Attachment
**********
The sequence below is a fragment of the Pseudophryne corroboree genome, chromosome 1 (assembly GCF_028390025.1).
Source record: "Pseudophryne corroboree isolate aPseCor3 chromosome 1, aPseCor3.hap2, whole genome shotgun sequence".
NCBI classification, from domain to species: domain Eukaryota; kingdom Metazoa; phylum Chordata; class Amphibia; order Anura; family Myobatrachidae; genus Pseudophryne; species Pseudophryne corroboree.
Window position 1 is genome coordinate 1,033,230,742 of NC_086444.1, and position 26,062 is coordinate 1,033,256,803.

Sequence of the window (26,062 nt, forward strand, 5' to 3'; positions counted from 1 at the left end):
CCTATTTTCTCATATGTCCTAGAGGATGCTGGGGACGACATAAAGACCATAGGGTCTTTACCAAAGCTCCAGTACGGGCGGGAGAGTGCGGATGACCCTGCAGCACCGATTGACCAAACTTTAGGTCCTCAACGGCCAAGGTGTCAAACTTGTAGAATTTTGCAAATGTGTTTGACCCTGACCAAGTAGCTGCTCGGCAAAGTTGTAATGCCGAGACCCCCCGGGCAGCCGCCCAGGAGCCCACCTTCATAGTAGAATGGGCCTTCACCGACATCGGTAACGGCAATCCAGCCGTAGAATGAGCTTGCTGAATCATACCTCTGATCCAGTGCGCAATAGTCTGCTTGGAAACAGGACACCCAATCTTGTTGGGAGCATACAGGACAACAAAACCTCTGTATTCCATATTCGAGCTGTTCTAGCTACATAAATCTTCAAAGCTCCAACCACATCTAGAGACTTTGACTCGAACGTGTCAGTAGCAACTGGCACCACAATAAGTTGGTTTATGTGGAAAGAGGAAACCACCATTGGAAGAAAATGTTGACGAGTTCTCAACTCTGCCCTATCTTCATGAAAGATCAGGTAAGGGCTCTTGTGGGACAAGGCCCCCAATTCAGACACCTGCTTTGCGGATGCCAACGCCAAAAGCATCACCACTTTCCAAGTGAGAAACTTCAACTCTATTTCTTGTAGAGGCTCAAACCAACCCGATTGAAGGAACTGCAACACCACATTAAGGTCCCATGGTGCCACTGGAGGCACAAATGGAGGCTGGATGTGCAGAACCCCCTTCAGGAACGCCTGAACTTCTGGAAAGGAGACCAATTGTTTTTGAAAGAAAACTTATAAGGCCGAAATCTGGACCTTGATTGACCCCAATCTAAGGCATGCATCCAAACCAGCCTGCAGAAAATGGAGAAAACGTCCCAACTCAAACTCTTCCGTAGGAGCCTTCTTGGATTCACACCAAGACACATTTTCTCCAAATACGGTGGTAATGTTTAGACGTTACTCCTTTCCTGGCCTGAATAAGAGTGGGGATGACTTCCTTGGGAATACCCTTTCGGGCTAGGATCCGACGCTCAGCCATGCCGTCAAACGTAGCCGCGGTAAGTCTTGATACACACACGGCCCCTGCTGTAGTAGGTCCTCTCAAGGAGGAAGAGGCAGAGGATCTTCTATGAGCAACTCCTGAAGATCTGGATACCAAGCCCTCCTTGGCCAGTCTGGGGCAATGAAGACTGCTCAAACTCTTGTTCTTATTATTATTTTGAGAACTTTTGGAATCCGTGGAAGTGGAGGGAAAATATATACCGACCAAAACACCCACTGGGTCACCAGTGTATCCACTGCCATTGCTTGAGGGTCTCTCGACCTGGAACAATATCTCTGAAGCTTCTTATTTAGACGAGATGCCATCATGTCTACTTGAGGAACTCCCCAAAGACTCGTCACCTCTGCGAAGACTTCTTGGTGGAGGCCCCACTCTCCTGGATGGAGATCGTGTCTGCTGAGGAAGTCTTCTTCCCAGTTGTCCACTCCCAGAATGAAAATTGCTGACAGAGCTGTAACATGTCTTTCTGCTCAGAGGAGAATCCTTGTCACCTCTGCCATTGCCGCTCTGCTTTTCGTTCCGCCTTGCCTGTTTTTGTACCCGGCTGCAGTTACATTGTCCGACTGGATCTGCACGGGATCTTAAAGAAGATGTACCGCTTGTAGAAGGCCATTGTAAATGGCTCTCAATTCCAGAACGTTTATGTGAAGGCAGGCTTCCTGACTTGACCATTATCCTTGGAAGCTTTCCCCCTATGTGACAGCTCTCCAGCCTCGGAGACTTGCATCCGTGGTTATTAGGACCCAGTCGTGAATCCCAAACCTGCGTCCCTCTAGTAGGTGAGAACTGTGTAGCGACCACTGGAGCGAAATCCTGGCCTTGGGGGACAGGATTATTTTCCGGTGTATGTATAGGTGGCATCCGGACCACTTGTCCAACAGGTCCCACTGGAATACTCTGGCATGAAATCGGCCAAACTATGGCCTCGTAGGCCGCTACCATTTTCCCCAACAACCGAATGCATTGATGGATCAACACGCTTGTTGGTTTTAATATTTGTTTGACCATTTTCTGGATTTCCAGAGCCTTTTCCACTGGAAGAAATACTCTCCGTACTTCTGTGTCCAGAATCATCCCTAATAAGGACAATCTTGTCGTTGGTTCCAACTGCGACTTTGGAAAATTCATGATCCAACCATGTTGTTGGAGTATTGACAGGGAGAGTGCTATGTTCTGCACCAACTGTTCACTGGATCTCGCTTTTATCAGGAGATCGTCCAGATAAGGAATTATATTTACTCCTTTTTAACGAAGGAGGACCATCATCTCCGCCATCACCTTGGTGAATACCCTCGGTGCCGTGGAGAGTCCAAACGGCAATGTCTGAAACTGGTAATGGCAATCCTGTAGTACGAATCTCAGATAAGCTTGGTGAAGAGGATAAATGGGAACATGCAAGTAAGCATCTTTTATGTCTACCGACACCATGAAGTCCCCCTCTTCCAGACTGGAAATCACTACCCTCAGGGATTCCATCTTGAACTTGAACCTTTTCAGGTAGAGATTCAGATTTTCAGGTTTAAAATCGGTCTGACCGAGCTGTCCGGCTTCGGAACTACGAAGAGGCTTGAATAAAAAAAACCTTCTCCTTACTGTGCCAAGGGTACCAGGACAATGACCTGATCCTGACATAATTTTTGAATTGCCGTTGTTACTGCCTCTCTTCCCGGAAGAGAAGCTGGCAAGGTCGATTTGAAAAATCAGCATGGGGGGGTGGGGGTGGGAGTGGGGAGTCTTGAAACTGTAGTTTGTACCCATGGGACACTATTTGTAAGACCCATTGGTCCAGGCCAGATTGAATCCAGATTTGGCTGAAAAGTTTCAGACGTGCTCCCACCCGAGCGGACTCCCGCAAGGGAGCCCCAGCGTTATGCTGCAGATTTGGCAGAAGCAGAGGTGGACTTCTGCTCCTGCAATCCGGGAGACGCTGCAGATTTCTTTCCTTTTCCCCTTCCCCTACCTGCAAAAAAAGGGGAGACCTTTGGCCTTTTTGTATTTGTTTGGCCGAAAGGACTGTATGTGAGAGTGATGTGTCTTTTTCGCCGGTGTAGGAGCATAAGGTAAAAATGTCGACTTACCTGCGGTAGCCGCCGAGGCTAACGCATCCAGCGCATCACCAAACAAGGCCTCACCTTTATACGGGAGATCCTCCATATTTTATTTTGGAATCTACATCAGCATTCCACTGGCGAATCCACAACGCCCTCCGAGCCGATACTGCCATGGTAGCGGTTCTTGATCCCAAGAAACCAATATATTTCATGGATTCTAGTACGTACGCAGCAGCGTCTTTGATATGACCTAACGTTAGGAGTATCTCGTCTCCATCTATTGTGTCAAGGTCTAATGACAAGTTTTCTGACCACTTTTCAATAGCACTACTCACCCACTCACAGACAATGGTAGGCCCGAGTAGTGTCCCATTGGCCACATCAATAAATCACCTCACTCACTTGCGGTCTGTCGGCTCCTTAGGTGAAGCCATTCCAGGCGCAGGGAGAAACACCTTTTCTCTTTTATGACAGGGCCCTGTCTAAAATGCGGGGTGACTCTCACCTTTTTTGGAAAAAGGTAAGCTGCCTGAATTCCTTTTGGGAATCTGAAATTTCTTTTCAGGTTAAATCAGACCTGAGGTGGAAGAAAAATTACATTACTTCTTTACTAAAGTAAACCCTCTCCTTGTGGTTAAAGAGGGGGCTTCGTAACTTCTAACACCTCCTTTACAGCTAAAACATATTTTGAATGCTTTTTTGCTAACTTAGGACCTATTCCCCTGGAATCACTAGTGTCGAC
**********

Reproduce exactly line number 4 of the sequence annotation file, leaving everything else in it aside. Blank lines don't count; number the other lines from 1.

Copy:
Window position 1 is genome coordinate 1,033,230,742 of NC_086444.1, and position 26,062 is coordinate 1,033,256,803.